Sci-fi films are absolute with heroes, far-flung planets, impracticable quests, dubious settings, incredible places, enormous dark and shadowy villains, revolutionary technology and gizmos and mysterious and bizarre forces. Many other Science Fiction Films feature time travels or extraordinary journeys, and are set either on Earth, in outer space or most frequently into the future time.
Like the mainstream of the unsurpassed science fiction, Blade Runner does not relate to the typical false-scientific package of cryptic and difficult to understand jargon. In this regard, science fiction movies, although apparently hinting the opposite with their depictions of aliens and high-end technology, question the very nature of humanity; what, in essence, does it mean to be a human? What elements constitute the very essence of consciousness? This is why directors are able to express themselves with greater freedom in science fiction movies than through fiction, giving them science fiction movies an obvious benefit over their fiction counterparts. The very aspect is explored in Ridley Scott’s Blade Runner. The movie brings to the movie world a theatrical piece that combines human, childlike innocence and ingenuousness to a machine-like strength and ruthlessness. This sets the film in a class of its own, as the most excellent science fiction probes the spirit of life using differences out of the bounds of our contemporary world as a fuel to sustain the story (Blade Runner 2000).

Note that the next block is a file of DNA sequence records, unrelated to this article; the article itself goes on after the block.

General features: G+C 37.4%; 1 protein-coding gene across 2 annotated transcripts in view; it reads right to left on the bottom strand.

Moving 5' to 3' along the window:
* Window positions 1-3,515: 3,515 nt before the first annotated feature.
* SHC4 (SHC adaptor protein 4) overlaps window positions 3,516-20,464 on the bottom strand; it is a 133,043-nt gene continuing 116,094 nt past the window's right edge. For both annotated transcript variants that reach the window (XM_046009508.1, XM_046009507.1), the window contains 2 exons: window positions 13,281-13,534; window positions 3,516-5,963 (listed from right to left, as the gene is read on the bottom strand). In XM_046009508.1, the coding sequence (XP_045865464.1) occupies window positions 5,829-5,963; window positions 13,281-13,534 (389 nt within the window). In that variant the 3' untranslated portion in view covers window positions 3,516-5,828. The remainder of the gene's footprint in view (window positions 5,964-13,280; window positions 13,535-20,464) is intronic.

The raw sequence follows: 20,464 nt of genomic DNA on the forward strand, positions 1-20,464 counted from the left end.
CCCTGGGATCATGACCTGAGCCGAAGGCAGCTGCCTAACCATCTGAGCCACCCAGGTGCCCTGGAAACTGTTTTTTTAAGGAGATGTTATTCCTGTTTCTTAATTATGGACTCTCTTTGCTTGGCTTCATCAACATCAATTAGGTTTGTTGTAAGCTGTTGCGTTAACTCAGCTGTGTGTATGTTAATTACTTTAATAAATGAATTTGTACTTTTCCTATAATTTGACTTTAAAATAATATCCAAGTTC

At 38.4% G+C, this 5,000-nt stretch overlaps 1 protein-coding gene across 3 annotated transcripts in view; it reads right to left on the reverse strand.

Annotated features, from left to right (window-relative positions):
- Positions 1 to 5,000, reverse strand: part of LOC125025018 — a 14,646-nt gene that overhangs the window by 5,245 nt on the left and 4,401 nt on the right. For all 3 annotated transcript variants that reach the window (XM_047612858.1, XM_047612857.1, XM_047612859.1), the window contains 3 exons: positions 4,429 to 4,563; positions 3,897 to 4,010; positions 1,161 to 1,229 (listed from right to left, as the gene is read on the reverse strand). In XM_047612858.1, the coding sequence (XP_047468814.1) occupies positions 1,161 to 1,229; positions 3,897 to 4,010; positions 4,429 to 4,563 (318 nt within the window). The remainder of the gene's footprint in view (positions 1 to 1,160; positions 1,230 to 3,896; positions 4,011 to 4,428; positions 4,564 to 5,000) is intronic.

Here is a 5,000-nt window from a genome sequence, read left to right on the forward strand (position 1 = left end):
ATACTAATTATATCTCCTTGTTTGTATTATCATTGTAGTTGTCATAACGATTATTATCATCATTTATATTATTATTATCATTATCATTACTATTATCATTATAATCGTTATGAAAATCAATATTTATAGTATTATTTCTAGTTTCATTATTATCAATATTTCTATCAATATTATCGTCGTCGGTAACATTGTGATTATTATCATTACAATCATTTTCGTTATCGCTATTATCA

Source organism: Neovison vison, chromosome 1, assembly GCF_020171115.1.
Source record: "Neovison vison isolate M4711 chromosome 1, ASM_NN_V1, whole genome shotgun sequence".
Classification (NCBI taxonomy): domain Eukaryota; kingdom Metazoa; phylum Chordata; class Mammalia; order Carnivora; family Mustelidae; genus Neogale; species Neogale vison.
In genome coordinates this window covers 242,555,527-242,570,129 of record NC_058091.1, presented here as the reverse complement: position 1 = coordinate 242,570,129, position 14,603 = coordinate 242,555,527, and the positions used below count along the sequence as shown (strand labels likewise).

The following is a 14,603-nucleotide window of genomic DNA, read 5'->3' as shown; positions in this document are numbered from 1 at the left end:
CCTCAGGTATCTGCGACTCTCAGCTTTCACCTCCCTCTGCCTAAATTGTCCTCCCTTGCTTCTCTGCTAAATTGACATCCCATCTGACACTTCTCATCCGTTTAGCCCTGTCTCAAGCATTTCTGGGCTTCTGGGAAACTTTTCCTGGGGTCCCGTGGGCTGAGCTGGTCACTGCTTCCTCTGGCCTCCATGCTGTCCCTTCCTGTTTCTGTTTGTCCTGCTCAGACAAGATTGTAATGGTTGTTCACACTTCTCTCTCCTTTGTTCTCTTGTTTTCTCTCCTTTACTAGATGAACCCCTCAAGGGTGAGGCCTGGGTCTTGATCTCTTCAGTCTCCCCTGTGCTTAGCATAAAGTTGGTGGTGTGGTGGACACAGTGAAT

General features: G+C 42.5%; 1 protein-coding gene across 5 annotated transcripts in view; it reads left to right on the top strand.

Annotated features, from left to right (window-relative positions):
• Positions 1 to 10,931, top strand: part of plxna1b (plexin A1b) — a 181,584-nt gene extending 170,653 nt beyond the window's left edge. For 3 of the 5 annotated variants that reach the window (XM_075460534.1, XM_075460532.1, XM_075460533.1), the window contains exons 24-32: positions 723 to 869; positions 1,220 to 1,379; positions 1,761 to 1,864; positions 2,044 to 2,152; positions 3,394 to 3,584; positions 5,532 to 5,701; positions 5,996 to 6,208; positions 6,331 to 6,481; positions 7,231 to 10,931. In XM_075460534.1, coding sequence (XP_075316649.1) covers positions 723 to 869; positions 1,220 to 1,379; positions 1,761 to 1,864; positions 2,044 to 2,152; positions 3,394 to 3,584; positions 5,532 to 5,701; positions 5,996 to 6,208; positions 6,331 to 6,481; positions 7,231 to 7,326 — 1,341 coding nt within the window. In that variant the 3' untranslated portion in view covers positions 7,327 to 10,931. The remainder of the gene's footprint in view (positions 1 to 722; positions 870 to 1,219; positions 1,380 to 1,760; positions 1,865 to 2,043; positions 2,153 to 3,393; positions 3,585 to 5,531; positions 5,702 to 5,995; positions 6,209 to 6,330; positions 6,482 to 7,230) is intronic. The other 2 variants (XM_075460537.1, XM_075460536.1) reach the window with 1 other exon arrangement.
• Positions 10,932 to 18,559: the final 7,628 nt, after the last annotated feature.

The movie is unique not only in presenting the typical science fiction traits in a subtly advanced and novel manner but also in the various dynamic themes and questions that have been embedded in it. The movie is set in the year 2019. The human race is on an exodus, from the earth to newly colonized places elsewhere in the universe. However since the exploration of space is a daunting task, androids known as replicants have been invented for the purpose of exploration. As with the